This webinar is worth a watch for anyone interested in the topic. Here’s the agenda. Folks at Interior couched this as being presentations by “experts”; I would call them interests, myself. The recording is available here.
* Excellent explanation of the BLM leasing process by Nada Culver. Culver, according to this E&E news story, may also be up for the permanent BLM Director post (Senate-confirmed). Culver is an environmental attorney, formerly working for National Audubon.
* We heard from Indigenous interests first. Sharp (National Congress of American Indians) and Borromeo (Alaska Federation of Natives) both focused on the importance of all forms of energy production to their communities, region and the country. As Borromeo said (not an absolutely exact quote) “we don’t inhabit an either/or space about energy production and refuse to be caught between industry and environmental groups.” Sharp is at 49:31 and Borromeo is around 1 hour. Both Sharp and Borromeo represented Native organizations. According to their websites:
As a member-based representative Congress, NCAI is governed by voting members who determine NCAI’s consensus positions expressed in resolutions, which are developed in committees and sub-committees and then voted on at national conventions. NCAI members also elect the organization’s Executive Committee – the NCAI President, 1st Vice President, Recording Secretary, and Treasurer. These are elected by the entire membership.
The Alaska Federation of Natives (AFN) is the largest statewide Native organization in Alaska. Its membership includes 168 federally recognized tribes, 166 village corporations, 8 regional corporations, and 12 regional nonprofit and tribal consortiums that contract and compact to run federal and state programs. AFN is governed by a 38-member board, which is elected by its membership at the annual convention held each October.
One speaker (Mario Atencio) on the panel represented a Dine’ environmental group (Dine’ CARE). The website’s tagline is “Citizens against ruining our environment.”
*The discussion of offshore leasing. I thought Frank Macchiarola of API did a great job of explaining the pros of offshore. He naturally mentioned that receipts are used to fund popular programs such as LWCF. Dr. David Yoskowitz, of Corpus Christi, talked about the success of a broad-based coalition the “Gulf of Mexico Alliance”.. it would be interesting to learn more about their collaboration.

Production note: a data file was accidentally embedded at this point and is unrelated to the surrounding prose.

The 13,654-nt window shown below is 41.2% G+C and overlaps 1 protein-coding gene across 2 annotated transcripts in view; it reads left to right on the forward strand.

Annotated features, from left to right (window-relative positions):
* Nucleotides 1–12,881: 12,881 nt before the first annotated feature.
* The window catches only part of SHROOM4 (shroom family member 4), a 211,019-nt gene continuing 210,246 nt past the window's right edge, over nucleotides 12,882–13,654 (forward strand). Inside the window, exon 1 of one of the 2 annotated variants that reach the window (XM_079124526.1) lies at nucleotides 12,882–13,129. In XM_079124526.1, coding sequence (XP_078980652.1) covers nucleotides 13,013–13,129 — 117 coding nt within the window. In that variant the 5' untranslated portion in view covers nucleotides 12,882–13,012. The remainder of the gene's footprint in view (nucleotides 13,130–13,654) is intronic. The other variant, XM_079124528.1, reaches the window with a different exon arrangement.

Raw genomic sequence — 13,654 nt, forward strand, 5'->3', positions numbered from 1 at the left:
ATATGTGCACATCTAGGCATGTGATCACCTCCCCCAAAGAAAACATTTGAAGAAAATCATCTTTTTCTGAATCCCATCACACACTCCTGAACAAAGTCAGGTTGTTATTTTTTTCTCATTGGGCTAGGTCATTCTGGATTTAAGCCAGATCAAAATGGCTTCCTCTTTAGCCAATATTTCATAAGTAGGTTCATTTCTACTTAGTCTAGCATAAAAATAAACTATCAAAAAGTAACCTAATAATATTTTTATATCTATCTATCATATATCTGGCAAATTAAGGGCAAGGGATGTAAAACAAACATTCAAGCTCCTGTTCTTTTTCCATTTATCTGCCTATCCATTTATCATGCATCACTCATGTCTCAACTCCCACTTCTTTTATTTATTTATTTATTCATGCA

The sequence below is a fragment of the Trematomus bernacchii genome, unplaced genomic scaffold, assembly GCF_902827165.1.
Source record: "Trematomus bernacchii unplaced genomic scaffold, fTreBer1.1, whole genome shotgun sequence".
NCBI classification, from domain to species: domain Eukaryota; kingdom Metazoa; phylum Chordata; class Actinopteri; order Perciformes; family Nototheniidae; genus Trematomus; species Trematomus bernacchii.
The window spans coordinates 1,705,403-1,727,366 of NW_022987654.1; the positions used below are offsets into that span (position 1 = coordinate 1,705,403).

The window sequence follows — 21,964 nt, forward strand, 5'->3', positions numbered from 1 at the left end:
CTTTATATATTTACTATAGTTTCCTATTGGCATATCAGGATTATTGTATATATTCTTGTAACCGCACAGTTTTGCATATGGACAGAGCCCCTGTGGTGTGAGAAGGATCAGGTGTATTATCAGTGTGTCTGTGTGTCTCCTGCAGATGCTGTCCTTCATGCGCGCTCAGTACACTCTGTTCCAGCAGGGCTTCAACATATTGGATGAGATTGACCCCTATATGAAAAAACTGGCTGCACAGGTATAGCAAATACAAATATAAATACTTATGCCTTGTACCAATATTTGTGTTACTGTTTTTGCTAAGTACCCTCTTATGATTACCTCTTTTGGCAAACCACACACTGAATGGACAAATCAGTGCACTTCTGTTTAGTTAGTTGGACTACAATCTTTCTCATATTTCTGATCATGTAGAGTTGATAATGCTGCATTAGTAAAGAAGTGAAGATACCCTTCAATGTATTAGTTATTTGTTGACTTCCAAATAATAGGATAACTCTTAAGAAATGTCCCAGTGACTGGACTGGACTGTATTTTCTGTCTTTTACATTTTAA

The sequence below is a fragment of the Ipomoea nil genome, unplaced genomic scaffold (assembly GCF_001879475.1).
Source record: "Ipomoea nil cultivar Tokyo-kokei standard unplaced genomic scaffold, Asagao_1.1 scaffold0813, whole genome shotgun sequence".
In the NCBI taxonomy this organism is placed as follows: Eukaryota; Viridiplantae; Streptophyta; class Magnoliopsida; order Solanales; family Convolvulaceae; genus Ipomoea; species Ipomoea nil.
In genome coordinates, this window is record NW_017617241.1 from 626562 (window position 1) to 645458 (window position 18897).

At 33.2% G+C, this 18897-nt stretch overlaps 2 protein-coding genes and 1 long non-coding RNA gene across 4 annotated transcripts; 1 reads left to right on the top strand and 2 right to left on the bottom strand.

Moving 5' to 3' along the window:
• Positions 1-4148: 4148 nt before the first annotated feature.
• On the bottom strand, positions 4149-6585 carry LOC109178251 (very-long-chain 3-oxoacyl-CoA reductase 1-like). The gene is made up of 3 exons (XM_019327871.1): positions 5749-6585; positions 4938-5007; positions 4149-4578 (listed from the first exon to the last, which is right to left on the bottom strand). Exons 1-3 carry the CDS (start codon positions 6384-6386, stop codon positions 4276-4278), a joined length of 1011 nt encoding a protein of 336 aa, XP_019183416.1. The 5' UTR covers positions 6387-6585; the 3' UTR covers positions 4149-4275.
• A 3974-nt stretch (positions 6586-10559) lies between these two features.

* 2/3 of the Indigenous presentations, and the two labor presentation were very similar in concern for working people in the US. As long as we’re using it here, why not produce it here? All acknowledged we need to transition to new energy sources, but were wary of dumping existing jobs for those which only exist in the talking points of political folk.
If you only have a small amount of time (each presentation is five minutes), I’d listen to the Indigenous and the Labor presentations, because those voices are less heard in many news stories.
* There was a panel of “equity experts” – three folks from NGO’s concerned about equity, the Hispanic Access Foundation, NAACP Climate Justice Program and the Deep South Center for Environmental Justice. These NGO’s are interesting because they spoke as if they were representing the interests of ethnic/racial groups, without having a mechanism for representation.
For example, the Hispanic Access Foundation’s conservation program says
Hispanic Access Foundation’s conservation program seeks to elevate diverse Latino voices and leaders to support Latino communities to advocate for the environmental issues that directly affect their daily lives.
It’s interesting that the Hispanic Access Foundation has been funded by the Hewlett Foundation. I wasn’t surprised as the speaker made some claims about how Hispanics feel about issues based on the Colorado College poll, also funded by Hewlett as part of a larger initiative. More on this aspect in a later post. What I’d like to draw attention to here is the question of equity.. is it something to be judged based on how members of disadvantaged groups feel? How do you find that out? Do you need to be an “equity expert” to weigh in and how do those experts arrive at their conclusions? How does diversity and inclusion in the oil and gas industry fit into equity.. or does it? Where is the overlap between social justice and environmental justice or do we need separate social and environmental equity panels?
For example, we can look at figures like these (note, the Permian is not on federal land).
In 2019, Permian companies employed more than 12,560 women and 48 percent of all oil and gas jobs were held by Hispanic or Latino workers, according to the report.
and wonder, would their views more allied with the Hispanic Access Foundation, or the views of the union reps?
Speaking of the union reps, in the Q&A one of them said that the wind industry paid about half (less than a living wage) of what the oil and gas industry pays, and suggested that any wind turbines on federal land be required to pay better. I didn’t catch all of it, but I had never heard that before.
Bottom line for this public forum- if you’re for Indigenous and unions (as the Biden Admin is), you have plenty of political cover to stand up to folks like NRDC (whose rep gave what sounded like a political speech, not really what I heard the Interior folks ask for). Check out some of the presentations (they are each five minutes, so are mostly very focused) and let us know what you think.